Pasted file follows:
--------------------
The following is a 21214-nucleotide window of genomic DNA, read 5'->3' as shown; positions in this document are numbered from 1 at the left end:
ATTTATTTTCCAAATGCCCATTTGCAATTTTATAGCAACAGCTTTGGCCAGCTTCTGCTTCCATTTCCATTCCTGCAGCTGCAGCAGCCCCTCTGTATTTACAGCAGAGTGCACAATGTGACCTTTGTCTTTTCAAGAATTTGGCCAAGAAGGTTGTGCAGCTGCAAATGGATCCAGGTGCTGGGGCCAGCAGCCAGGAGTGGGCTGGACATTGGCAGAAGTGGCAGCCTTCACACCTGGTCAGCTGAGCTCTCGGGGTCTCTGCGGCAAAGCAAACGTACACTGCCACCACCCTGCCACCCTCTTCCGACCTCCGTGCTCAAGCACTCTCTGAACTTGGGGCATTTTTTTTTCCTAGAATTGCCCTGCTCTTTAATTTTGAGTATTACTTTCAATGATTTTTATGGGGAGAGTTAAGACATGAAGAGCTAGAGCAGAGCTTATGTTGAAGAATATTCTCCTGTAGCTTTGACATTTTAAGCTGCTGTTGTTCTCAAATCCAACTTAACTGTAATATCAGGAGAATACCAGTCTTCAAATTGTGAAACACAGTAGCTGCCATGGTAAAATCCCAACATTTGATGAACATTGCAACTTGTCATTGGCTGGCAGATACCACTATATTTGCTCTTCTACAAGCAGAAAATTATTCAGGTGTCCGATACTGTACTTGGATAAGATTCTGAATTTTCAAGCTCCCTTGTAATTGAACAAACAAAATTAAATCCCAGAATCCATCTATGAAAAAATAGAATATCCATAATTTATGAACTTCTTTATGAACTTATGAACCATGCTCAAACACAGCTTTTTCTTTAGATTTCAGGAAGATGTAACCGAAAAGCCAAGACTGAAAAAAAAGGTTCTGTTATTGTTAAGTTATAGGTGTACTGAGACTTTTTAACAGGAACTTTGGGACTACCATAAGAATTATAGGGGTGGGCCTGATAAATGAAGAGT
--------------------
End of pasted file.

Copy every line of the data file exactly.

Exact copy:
The following is a 21214-nucleotide window of genomic DNA, read 5'->3' as shown; positions in this document are numbered from 1 at the left end:
ATTTATTTTCCAAATGCCCATTTGCAATTTTATAGCAACAGCTTTGGCCAGCTTCTGCTTCCATTTCCATTCCTGCAGCTGCAGCAGCCCCTCTGTATTTACAGCAGAGTGCACAATGTGACCTTTGTCTTTTCAAGAATTTGGCCAAGAAGGTTGTGCAGCTGCAAATGGATCCAGGTGCTGGGGCCAGCAGCCAGGAGTGGGCTGGACATTGGCAGAAGTGGCAGCCTTCACACCTGGTCAGCTGAGCTCTCGGGGTCTCTGCGGCAAAGCAAACGTACACTGCCACCACCCTGCCACCCTCTTCCGACCTCCGTGCTCAAGCACTCTCTGAACTTGGGGCATTTTTTTTTCCTAGAATTGCCCTGCTCTTTAATTTTGAGTATTACTTTCAATGATTTTTATGGGGAGAGTTAAGACATGAAGAGCTAGAGCAGAGCTTATGTTGAAGAATATTCTCCTGTAGCTTTGACATTTTAAGCTGCTGTTGTTCTCAAATCCAACTTAACTGTAATATCAGGAGAATACCAGTCTTCAAATTGTGAAACACAGTAGCTGCCATGGTAAAATCCCAACATTTGATGAACATTGCAACTTGTCATTGGCTGGCAGATACCACTATATTTGCTCTTCTACAAGCAGAAAATTATTCAGGTGTCCGATACTGTACTTGGATAAGATTCTGAATTTTCAAGCTCCCTTGTAATTGAACAAACAAAATTAAATCCCAGAATCCATCTATGAAAAAATAGAATATCCATAATTTATGAACTTCTTTATGAACTTATGAACCATGCTCAAACACAGCTTTTTCTTTAGATTTCAGGAAGATGTAACCGAAAAGCCAAGACTGAAAAAAAAGGTTCTGTTATTGTTAAGTTATAGGTGTACTGAGACTTTTTAACAGGAACTTTGGGACTACCATAAGAATTATAGGGGTGGGCCTGATAAATGAAGAGT